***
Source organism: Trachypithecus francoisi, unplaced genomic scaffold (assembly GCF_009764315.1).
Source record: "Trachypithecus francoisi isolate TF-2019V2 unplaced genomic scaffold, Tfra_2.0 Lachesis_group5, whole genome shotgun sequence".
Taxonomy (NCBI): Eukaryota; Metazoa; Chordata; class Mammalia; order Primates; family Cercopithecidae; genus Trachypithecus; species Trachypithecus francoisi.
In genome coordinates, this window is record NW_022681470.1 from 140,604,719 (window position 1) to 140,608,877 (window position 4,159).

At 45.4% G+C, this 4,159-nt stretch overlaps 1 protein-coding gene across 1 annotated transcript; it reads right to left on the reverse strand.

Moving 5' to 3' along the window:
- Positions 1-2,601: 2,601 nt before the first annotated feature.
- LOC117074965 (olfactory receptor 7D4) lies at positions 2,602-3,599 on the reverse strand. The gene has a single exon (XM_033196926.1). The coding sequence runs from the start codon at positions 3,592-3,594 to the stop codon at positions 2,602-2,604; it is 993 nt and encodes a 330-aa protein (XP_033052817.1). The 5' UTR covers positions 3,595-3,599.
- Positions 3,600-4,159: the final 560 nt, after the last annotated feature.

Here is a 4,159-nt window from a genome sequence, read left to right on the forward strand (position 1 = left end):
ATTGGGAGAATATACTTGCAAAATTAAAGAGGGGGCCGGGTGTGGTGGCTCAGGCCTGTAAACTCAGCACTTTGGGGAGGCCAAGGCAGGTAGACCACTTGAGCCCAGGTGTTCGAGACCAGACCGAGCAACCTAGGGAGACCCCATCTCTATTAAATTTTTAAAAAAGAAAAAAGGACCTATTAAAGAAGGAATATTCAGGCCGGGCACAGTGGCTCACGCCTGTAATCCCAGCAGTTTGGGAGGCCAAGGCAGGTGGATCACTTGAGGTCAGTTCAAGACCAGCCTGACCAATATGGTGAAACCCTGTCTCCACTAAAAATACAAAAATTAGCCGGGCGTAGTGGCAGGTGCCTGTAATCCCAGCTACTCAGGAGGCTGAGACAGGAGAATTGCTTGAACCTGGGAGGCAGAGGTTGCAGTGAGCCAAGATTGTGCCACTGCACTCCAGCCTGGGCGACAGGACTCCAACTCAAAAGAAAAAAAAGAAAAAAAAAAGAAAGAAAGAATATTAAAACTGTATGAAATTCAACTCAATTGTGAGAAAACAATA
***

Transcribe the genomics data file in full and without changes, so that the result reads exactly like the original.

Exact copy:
Source organism: Trachypithecus francoisi, unplaced genomic scaffold (assembly GCF_009764315.1).
Source record: "Trachypithecus francoisi isolate TF-2019V2 unplaced genomic scaffold, Tfra_2.0 Lachesis_group5, whole genome shotgun sequence".
Taxonomy (NCBI): Eukaryota; Metazoa; Chordata; class Mammalia; order Primates; family Cercopithecidae; genus Trachypithecus; species Trachypithecus francoisi.
In genome coordinates, this window is record NW_022681470.1 from 140,604,719 (window position 1) to 140,608,877 (window position 4,159).

At 45.4% G+C, this 4,159-nt stretch overlaps 1 protein-coding gene across 1 annotated transcript; it reads right to left on the reverse strand.

Moving 5' to 3' along the window:
- Positions 1-2,601: 2,601 nt before the first annotated feature.
- LOC117074965 (olfactory receptor 7D4) lies at positions 2,602-3,599 on the reverse strand. The gene has a single exon (XM_033196926.1). The coding sequence runs from the start codon at positions 3,592-3,594 to the stop codon at positions 2,602-2,604; it is 993 nt and encodes a 330-aa protein (XP_033052817.1). The 5' UTR covers positions 3,595-3,599.
- Positions 3,600-4,159: the final 560 nt, after the last annotated feature.

Here is a 4,159-nt window from a genome sequence, read left to right on the forward strand (position 1 = left end):
ATTGGGAGAATATACTTGCAAAATTAAAGAGGGGGCCGGGTGTGGTGGCTCAGGCCTGTAAACTCAGCACTTTGGGGAGGCCAAGGCAGGTAGACCACTTGAGCCCAGGTGTTCGAGACCAGACCGAGCAACCTAGGGAGACCCCATCTCTATTAAATTTTTAAAAAAGAAAAAAGGACCTATTAAAGAAGGAATATTCAGGCCGGGCACAGTGGCTCACGCCTGTAATCCCAGCAGTTTGGGAGGCCAAGGCAGGTGGATCACTTGAGGTCAGTTCAAGACCAGCCTGACCAATATGGTGAAACCCTGTCTCCACTAAAAATACAAAAATTAGCCGGGCGTAGTGGCAGGTGCCTGTAATCCCAGCTACTCAGGAGGCTGAGACAGGAGAATTGCTTGAACCTGGGAGGCAGAGGTTGCAGTGAGCCAAGATTGTGCCACTGCACTCCAGCCTGGGCGACAGGACTCCAACTCAAAAGAAAAAAAAGAAAAAAAAAAGAAAGAAAGAATATTAAAACTGTATGAAATTCAACTCAATTGTGAGAAAACAATA